(New Yorker) In the magazine earlier this month, I wrote about Greg Chung, a Chinese-American engineer at Boeing who worked on NASA’s space-shuttle program. In 2009, Chung became the first American to be convicted in a jury trial on charges of economic espionage, for passing unclassified technical documents to China.
While reporting the story, I learned a great deal about an earlier investigation involving another Chinese-American engineer, named Chi Mak, who led F.B.I. agents to Greg Chung.
The Mak case, which began in 2004, was among the F.B.I.’s biggest counterintelligence investigations, involving intense surveillance that went on for more than a year.
The stakes were high: at that time, the F.B.I. did not have a stellar record investigating Chinese espionage.
Three years earlier, the government had been publicly humiliated by its failed attempt to prosecute the Chinese-American scientist Wen Ho Lee on charges of passing nuclear secrets from the Los Alamos National Laboratory to China, in a case that came to be seen by some observers as an example of racial prejudice.
The investigation of Chi Mak—followed by the successful investigation and prosecution of Greg Chung—turned out to be a milestone in the F.B.I.’s efforts against Chinese espionage, and demonstrated that Chinese spies had indeed been stealing U.S. technological secrets.
While Chung volunteered his services to China out of what seemed to be love for his motherland, the F.B.I. believed that Mak was a trained operative who had been planted in the U.S. by Chinese intelligence.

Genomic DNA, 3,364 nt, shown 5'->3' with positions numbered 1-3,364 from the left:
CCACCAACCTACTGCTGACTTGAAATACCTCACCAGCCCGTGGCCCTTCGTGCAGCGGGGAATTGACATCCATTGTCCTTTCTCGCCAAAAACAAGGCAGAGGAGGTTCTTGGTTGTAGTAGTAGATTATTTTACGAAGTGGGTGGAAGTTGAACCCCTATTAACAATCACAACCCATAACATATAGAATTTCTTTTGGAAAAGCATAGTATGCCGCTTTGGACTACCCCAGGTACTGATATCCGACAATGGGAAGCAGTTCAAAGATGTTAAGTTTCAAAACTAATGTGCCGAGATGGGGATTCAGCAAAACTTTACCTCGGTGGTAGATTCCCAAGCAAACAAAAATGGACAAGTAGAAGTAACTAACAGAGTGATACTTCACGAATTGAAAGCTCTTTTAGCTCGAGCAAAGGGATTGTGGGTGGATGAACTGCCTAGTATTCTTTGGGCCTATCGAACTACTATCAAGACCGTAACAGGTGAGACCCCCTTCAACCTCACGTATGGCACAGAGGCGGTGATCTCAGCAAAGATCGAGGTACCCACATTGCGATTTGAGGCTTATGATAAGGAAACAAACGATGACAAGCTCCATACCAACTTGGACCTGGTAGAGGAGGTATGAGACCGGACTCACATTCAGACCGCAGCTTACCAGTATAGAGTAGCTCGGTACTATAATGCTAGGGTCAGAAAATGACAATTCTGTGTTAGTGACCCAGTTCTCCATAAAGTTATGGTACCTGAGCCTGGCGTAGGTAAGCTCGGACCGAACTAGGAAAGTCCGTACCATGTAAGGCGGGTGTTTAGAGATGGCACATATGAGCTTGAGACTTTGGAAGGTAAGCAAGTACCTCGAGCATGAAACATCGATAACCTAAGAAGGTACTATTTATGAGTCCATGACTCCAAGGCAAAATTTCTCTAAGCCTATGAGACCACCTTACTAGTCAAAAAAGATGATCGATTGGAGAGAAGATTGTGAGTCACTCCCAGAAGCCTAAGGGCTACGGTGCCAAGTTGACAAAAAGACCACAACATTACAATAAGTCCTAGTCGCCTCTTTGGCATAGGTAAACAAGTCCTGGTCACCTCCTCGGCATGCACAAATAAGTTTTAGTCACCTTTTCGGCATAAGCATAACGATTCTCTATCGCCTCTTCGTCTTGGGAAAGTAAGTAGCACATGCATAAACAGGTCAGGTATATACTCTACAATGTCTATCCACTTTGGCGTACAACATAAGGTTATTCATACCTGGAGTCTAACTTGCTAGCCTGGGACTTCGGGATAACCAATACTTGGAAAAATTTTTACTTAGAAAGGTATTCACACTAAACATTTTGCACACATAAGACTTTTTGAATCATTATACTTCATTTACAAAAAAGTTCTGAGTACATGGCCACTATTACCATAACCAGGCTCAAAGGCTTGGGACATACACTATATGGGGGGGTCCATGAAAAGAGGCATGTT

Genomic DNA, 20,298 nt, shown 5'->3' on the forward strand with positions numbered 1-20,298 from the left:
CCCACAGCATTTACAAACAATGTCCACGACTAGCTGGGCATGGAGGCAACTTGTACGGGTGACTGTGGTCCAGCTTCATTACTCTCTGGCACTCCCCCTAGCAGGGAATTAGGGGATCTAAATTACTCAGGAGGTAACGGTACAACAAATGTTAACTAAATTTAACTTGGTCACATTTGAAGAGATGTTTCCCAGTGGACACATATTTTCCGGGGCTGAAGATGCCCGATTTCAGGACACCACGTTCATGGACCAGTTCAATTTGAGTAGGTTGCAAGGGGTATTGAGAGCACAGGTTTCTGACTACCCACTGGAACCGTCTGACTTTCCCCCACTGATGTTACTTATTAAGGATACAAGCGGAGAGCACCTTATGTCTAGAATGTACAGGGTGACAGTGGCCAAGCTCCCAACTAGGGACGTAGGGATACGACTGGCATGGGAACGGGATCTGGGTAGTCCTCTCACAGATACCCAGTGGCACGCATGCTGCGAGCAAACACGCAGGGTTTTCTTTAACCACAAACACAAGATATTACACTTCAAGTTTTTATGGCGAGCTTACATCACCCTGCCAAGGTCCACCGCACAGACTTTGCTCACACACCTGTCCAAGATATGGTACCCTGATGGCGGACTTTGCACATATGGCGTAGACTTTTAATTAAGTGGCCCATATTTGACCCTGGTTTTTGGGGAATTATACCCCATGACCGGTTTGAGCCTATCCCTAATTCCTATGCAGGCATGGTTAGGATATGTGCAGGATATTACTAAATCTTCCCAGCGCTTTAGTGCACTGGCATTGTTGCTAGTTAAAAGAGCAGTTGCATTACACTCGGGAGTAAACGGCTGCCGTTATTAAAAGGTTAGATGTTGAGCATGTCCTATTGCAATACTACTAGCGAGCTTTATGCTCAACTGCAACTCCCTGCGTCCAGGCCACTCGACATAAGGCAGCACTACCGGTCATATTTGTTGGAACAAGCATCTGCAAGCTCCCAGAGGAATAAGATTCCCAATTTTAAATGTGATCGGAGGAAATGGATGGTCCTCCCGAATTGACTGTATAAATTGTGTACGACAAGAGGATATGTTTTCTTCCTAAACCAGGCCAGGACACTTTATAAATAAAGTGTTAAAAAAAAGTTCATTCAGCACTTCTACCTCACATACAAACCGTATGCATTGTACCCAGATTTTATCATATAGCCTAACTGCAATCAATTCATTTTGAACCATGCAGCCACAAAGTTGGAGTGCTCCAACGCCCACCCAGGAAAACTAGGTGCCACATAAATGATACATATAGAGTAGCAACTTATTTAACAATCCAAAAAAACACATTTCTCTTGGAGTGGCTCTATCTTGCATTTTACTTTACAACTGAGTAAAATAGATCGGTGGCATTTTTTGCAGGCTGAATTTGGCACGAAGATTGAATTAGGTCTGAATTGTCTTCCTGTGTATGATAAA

Beginning in 1988, Mak had worked at Power Paragon, a defense company in Anaheim, California, that developed power systems for the U.S. Navy.
The F.B.I. suspected that Mak, who immigrated to the U.S. from Hong Kong in the late nineteen-seventies, had been passing sensitive military technology to China for years.
The investigation began when the F.B.I. was tipped off to a potential espionage threat at Power Paragon.
The case was assigned to a special agent named James Gaylord; since the technologies at risk involved the Navy, Gaylord and his F.B.I. colleagues were joined by agents from the Naval Criminal Investigation Service.
Mak was put under extensive surveillance: the investigators installed a hidden camera outside his home, in Downey, California, to monitor his comings and goings, and surveillance teams followed him wherever he went. All of his phone calls were recorded.
A short and energetic sixty-four-year-old with a quick smile, Mak was a model employee at Power Paragon.
Other workers at the company often turned to him for help in solving problems, and Mak provided it with the enthusiasm of a man who appeared to live for engineering.
His assimilation into American life was limited to the workplace: he and his wife, Rebecca, led a quiet life, never socializing with neighbors.
Rebecca was a sullen, stern woman whose proficiency in English had remained poor during her two and a half decades in the United States. She never went anywhere without Mak, except to take a walk around the neighborhood in the morning.
Sitting around the house—secret audio recordings would later show—the two often talked about Chinese politics, remarking that Mao, like Stalin, was misunderstood by history.
The influence of Maoist ideology was, perhaps, evident in the Maks’ extreme frugality: they ate their meals off of newspapers, which they would roll up and toss in the garbage.
Every Saturday morning, after a game of tennis, they drove to a gas station and washed their car using the mops and towels there.
From the gas station, the Maks drove to a hardware store and disappeared into the lumber section for ten minutes, never buying anything.
For weeks, the agents following them wondered if the Maks were making a dead drop, but it turned out that the lumber section offered free coffee at that hour. . . . (read the rest)